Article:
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This article is taken from PN Review 48, Volume 12 Number 4, March - April 1986.

A Delicate Situation Gabriel Josipovici

I think this is a very complex and delicate area and it seems to me that your 'manifesto' does nothing to advance understanding. In England the discussion has been as polarized as it once was over the nouveau roman. There are those who are for and those who are against and both sides remain entrenched in positions that seem perfectly logical and commonsensical to them. I find it a pity that instead of trying to break this deadlock you seem to wish merely to reassert the views of one side.

I agree with you that talk of a 'crisis in English studies' makes the heart sink, as the old Leavisite quarrels are replayed with a slightly different vocabulary. The fact is that there is never any total justification for the study of arts subjects and that once consensus has broken down about their function it is not easy for anyone to find adequate reasons why such things should continue to be studied, and studied in the old ways. What is unfortunate is that 'English studies' should now have come to seem coterminous with literature. People read books and write them without ever giving a thought to 'the study of literature', thank God. But it is a measure of the impoverishment of our culture that this seems to have been forgotten and that debates about reading and writing should have merged with debates about syllabuses and study.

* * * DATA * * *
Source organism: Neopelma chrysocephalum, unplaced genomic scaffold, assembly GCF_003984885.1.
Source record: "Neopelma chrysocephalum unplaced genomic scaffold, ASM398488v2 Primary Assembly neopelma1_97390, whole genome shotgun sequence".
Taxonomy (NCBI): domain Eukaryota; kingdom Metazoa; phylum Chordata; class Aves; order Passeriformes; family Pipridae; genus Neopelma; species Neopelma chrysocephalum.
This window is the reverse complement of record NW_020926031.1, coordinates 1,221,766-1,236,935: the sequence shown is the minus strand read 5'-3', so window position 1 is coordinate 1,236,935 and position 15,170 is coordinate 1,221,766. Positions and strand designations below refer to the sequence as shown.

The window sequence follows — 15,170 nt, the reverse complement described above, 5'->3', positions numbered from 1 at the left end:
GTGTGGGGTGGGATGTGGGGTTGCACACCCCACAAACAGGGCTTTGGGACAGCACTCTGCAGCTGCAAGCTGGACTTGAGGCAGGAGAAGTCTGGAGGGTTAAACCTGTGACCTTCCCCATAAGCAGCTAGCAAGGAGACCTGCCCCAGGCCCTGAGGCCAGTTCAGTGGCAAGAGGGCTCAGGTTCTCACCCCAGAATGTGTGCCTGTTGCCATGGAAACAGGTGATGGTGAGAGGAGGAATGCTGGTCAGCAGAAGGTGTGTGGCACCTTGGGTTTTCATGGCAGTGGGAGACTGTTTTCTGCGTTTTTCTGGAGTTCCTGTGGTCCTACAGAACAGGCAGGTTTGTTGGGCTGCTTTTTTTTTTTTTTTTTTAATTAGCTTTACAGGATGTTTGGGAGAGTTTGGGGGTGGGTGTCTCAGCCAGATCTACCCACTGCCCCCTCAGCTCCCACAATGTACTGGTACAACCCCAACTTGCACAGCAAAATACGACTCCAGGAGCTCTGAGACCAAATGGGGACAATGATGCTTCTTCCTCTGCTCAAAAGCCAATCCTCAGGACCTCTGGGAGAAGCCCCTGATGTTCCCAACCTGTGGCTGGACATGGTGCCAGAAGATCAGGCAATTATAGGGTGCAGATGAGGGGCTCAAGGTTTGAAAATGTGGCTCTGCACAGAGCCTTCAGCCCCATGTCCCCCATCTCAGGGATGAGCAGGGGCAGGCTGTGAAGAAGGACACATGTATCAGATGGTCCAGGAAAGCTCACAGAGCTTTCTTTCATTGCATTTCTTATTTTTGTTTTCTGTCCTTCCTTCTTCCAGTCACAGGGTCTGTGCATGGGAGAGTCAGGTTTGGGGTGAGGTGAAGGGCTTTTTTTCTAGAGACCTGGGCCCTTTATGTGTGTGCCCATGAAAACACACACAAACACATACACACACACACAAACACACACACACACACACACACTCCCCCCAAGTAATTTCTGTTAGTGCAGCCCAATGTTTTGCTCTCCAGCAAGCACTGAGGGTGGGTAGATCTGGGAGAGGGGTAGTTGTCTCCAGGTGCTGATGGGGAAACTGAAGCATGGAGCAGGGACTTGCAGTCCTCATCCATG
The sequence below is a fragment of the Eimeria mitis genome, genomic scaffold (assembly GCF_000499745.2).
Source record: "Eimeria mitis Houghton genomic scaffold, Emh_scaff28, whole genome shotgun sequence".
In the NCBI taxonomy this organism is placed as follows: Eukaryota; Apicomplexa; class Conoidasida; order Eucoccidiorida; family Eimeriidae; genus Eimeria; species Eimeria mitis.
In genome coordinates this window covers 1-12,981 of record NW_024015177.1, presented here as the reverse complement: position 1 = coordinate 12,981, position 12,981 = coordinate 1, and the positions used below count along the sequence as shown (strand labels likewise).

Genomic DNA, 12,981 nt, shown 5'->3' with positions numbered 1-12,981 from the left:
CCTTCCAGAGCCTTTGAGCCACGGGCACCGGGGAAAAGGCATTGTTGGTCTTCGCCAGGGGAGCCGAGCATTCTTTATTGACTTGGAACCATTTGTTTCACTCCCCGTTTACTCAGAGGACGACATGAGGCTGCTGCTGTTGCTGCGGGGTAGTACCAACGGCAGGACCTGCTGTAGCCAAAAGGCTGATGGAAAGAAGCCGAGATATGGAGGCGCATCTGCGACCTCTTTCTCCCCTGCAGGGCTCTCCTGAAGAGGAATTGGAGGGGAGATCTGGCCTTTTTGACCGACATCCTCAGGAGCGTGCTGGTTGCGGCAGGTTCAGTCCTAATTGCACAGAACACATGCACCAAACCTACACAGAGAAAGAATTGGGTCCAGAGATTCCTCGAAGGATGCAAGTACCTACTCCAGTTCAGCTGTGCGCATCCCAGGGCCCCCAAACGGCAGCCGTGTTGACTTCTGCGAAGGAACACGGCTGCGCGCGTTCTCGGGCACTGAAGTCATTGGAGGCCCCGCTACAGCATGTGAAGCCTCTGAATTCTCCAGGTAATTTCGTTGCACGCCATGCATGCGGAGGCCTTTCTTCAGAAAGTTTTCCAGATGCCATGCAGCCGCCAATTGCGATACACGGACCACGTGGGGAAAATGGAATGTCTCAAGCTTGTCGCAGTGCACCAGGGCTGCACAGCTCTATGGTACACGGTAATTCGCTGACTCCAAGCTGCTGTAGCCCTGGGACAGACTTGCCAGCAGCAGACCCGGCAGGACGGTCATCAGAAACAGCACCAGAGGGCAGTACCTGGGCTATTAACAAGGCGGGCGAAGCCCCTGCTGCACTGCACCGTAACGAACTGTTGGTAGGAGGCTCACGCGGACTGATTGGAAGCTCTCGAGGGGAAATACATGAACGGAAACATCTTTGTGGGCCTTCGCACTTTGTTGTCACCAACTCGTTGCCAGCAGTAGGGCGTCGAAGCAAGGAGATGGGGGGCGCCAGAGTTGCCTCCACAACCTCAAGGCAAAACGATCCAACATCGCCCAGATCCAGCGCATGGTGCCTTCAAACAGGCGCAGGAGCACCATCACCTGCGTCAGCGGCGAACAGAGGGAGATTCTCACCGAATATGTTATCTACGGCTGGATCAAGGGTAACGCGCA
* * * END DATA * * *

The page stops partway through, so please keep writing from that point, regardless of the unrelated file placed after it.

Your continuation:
However, as I have said, the situation is very ...

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